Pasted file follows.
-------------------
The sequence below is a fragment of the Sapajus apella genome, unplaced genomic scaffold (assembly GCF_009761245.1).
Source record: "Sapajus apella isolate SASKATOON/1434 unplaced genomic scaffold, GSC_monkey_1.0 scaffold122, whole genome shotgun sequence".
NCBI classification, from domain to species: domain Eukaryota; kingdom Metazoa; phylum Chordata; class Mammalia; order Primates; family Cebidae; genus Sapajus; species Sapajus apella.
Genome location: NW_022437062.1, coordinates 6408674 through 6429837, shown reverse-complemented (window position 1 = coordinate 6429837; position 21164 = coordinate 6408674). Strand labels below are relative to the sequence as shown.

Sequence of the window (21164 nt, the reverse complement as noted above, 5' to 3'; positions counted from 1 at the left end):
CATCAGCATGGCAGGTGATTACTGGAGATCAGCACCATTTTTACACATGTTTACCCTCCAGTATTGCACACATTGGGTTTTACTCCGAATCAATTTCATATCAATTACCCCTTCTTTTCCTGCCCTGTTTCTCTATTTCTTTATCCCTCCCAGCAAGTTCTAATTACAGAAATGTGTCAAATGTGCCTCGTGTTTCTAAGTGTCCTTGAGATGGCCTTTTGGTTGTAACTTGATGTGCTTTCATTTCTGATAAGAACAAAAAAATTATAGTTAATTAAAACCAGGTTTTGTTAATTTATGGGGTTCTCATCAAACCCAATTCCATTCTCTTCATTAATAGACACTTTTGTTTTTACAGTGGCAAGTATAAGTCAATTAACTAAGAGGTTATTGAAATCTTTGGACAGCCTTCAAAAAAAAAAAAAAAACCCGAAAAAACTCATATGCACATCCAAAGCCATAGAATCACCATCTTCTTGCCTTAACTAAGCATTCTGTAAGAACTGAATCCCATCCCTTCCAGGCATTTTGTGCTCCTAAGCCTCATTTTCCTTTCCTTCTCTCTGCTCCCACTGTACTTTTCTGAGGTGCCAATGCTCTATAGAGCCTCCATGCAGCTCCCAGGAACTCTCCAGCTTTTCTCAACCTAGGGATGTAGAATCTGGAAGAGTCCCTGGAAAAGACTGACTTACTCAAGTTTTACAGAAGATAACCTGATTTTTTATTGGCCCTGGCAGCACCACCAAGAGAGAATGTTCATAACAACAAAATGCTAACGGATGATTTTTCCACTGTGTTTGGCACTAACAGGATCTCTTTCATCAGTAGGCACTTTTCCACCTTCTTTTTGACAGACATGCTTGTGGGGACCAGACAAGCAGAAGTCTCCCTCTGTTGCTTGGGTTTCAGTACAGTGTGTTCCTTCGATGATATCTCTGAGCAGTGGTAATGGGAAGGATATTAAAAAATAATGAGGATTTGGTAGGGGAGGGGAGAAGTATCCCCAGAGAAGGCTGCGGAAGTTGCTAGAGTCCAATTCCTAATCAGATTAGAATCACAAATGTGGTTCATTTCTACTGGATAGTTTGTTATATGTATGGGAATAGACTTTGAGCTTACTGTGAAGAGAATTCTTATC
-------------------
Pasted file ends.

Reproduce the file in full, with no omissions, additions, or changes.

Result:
The sequence below is a fragment of the Sapajus apella genome, unplaced genomic scaffold (assembly GCF_009761245.1).
Source record: "Sapajus apella isolate SASKATOON/1434 unplaced genomic scaffold, GSC_monkey_1.0 scaffold122, whole genome shotgun sequence".
NCBI classification, from domain to species: domain Eukaryota; kingdom Metazoa; phylum Chordata; class Mammalia; order Primates; family Cebidae; genus Sapajus; species Sapajus apella.
Genome location: NW_022437062.1, coordinates 6408674 through 6429837, shown reverse-complemented (window position 1 = coordinate 6429837; position 21164 = coordinate 6408674). Strand labels below are relative to the sequence as shown.

Sequence of the window (21164 nt, the reverse complement as noted above, 5' to 3'; positions counted from 1 at the left end):
CATCAGCATGGCAGGTGATTACTGGAGATCAGCACCATTTTTACACATGTTTACCCTCCAGTATTGCACACATTGGGTTTTACTCCGAATCAATTTCATATCAATTACCCCTTCTTTTCCTGCCCTGTTTCTCTATTTCTTTATCCCTCCCAGCAAGTTCTAATTACAGAAATGTGTCAAATGTGCCTCGTGTTTCTAAGTGTCCTTGAGATGGCCTTTTGGTTGTAACTTGATGTGCTTTCATTTCTGATAAGAACAAAAAAATTATAGTTAATTAAAACCAGGTTTTGTTAATTTATGGGGTTCTCATCAAACCCAATTCCATTCTCTTCATTAATAGACACTTTTGTTTTTACAGTGGCAAGTATAAGTCAATTAACTAAGAGGTTATTGAAATCTTTGGACAGCCTTCAAAAAAAAAAAAAAAACCCGAAAAAACTCATATGCACATCCAAAGCCATAGAATCACCATCTTCTTGCCTTAACTAAGCATTCTGTAAGAACTGAATCCCATCCCTTCCAGGCATTTTGTGCTCCTAAGCCTCATTTTCCTTTCCTTCTCTCTGCTCCCACTGTACTTTTCTGAGGTGCCAATGCTCTATAGAGCCTCCATGCAGCTCCCAGGAACTCTCCAGCTTTTCTCAACCTAGGGATGTAGAATCTGGAAGAGTCCCTGGAAAAGACTGACTTACTCAAGTTTTACAGAAGATAACCTGATTTTTTATTGGCCCTGGCAGCACCACCAAGAGAGAATGTTCATAACAACAAAATGCTAACGGATGATTTTTCCACTGTGTTTGGCACTAACAGGATCTCTTTCATCAGTAGGCACTTTTCCACCTTCTTTTTGACAGACATGCTTGTGGGGACCAGACAAGCAGAAGTCTCCCTCTGTTGCTTGGGTTTCAGTACAGTGTGTTCCTTCGATGATATCTCTGAGCAGTGGTAATGGGAAGGATATTAAAAAATAATGAGGATTTGGTAGGGGAGGGGAGAAGTATCCCCAGAGAAGGCTGCGGAAGTTGCTAGAGTCCAATTCCTAATCAGATTAGAATCACAAATGTGGTTCATTTCTACTGGATAGTTTGTTATATGTATGGGAATAGACTTTGAGCTTACTGTGAAGAGAATTCTTATC